The News Courier in Athens, Alabama

Local News

May 13, 2014

City storm costs at $4.4 million

— The April 28 tornadoes have cost the city of Athens an estimated $4.4 million for cleanup and repairs, Mayor Ronnie Marks said.

Athens Utilities spent roughly $3.4 million of that total restoring power to about 16,000 customers in Athens and Limestone County. The tornadoes destroyed or damaged 450 power poles, including 80 to 90 big poles that take between three and four hours for crews to replace, Marks told City Council members Monday. The rest was spent cleaning up trees and debris inside Athens and for any necessary repairs to city property.

Marks said he expects the Federal Emergency Management Agency to reimburse about 75 percent of the cost or about $3.3 million.

“If we are lucky, we will get 80 to 85 percent back,” he said.

The city’s General Fund will pay $300,000 of the $1.1 million in unreimbursed costs and Athens Utilities will pay $800,000, City Clerk Annette Barnes said.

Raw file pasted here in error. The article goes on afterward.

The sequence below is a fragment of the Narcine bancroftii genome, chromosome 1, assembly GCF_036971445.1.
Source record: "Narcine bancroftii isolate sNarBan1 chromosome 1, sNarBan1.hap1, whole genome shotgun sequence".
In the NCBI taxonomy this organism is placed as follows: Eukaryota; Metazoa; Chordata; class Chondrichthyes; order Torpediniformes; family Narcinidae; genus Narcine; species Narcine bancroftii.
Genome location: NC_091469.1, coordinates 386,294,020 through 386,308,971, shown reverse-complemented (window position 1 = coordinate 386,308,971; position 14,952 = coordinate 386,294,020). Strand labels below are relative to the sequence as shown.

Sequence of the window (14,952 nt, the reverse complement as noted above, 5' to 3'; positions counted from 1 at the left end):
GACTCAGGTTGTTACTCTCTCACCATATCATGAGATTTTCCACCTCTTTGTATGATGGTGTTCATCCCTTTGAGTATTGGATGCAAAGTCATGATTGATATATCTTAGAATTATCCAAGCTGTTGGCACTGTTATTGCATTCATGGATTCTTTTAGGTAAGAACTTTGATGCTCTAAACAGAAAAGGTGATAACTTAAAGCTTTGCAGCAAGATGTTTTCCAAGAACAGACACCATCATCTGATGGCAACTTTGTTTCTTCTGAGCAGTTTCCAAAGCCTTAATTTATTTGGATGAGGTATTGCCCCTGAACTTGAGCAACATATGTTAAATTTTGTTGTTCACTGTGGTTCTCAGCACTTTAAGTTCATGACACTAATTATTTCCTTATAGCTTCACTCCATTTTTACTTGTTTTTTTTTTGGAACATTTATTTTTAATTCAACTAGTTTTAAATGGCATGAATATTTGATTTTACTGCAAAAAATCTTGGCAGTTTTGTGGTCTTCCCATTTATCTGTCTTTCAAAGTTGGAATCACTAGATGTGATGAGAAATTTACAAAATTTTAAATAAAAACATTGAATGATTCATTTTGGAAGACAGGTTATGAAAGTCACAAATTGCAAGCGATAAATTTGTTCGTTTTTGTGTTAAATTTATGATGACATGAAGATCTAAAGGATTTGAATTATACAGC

The estimate could increase over the coming months, as final costs are tabulated.  

Burn or grind?

In other storm-related business, council members authorized the Public Works Department to seek bids on disposing of the vast amounts of vegetation collected after the April 28 storms.

Sanitation Director Earl Glaze said the city would seek bids on burning or grinding the vegetation. The project would be paid for with city money and FEMA reimbursement money.

Helping those who help

Athens Utilities General Manager Gary Scroggins sought and received permission to allow volunteers from Habitat for Humanity harvest aluminum from power lines downed by the April 28 storms. The volunteers would put the harvested metal pieces on a scrap truck, which would take the metal to a scrap dealer, Scroggins said. Athens Utilities would pay the hauler and the volunteers a portion of the price it receives for the scrap metal, he said.

Law enforcement officials have been patrolling areas where lines are down to prevent people from scavenging them. Scroggins said the lines are city property and anyone caught trying to harvest them could be prosecuted.

Council members agreed and thanked Scroggins for helping the local group, which helps those in need of housing.

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